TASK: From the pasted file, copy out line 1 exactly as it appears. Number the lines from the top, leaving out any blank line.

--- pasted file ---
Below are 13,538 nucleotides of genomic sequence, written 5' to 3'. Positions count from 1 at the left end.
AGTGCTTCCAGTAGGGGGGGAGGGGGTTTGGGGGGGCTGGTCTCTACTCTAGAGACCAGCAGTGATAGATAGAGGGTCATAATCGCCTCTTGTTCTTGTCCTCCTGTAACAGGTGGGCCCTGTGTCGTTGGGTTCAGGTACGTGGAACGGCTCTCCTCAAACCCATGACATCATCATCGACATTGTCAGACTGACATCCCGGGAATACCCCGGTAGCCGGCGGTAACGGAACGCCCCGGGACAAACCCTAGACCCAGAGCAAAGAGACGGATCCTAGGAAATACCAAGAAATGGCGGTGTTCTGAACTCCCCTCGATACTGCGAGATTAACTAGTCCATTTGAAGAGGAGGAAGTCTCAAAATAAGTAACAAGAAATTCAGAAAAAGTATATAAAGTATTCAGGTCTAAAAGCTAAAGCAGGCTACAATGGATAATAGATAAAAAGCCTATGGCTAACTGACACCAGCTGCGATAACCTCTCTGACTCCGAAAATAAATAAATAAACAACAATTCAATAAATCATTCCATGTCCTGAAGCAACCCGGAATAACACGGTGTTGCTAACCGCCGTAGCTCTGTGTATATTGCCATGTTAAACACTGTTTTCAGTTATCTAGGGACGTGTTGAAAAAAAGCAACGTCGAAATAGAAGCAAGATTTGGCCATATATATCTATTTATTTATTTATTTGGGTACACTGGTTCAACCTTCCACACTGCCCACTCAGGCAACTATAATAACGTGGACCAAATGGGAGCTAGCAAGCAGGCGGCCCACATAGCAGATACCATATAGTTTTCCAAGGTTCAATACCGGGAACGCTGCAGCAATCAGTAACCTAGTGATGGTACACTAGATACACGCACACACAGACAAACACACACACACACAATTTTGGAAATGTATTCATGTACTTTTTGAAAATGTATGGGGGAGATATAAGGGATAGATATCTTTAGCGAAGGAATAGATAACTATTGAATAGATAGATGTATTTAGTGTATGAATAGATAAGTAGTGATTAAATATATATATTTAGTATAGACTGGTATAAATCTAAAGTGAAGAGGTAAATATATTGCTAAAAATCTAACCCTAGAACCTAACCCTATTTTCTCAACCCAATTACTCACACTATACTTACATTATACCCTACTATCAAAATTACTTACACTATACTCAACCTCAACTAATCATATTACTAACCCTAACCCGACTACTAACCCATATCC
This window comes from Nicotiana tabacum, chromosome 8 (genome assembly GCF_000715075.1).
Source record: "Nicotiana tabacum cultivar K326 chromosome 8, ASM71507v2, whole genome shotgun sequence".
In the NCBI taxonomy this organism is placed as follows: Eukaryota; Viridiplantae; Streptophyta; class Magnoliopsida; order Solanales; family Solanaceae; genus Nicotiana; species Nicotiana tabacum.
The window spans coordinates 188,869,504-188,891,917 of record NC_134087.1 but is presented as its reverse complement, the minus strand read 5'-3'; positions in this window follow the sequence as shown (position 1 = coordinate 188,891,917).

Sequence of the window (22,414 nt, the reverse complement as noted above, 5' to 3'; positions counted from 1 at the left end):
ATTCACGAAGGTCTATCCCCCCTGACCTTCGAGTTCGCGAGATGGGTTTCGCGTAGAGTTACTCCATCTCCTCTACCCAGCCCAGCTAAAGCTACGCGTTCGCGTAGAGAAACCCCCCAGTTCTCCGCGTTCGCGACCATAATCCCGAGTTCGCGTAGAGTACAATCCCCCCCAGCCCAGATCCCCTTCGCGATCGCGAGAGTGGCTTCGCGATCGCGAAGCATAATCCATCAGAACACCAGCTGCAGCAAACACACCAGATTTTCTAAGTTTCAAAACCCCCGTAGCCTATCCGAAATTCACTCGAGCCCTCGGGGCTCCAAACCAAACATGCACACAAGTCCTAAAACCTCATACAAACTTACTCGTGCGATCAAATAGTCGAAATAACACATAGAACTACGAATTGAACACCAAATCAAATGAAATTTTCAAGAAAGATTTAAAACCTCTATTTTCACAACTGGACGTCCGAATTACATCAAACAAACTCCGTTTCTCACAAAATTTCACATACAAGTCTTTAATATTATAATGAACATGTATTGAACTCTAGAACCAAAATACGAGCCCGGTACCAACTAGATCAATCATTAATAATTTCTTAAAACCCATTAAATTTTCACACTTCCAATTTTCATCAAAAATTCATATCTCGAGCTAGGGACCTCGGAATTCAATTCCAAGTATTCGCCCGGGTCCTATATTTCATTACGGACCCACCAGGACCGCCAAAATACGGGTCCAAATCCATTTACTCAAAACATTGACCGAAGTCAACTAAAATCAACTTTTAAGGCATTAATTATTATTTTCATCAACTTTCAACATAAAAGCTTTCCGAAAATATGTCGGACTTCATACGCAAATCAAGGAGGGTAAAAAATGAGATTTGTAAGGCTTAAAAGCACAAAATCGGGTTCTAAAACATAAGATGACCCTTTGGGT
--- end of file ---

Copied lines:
Below are 13,538 nucleotides of genomic sequence, written 5' to 3'. Positions count from 1 at the left end.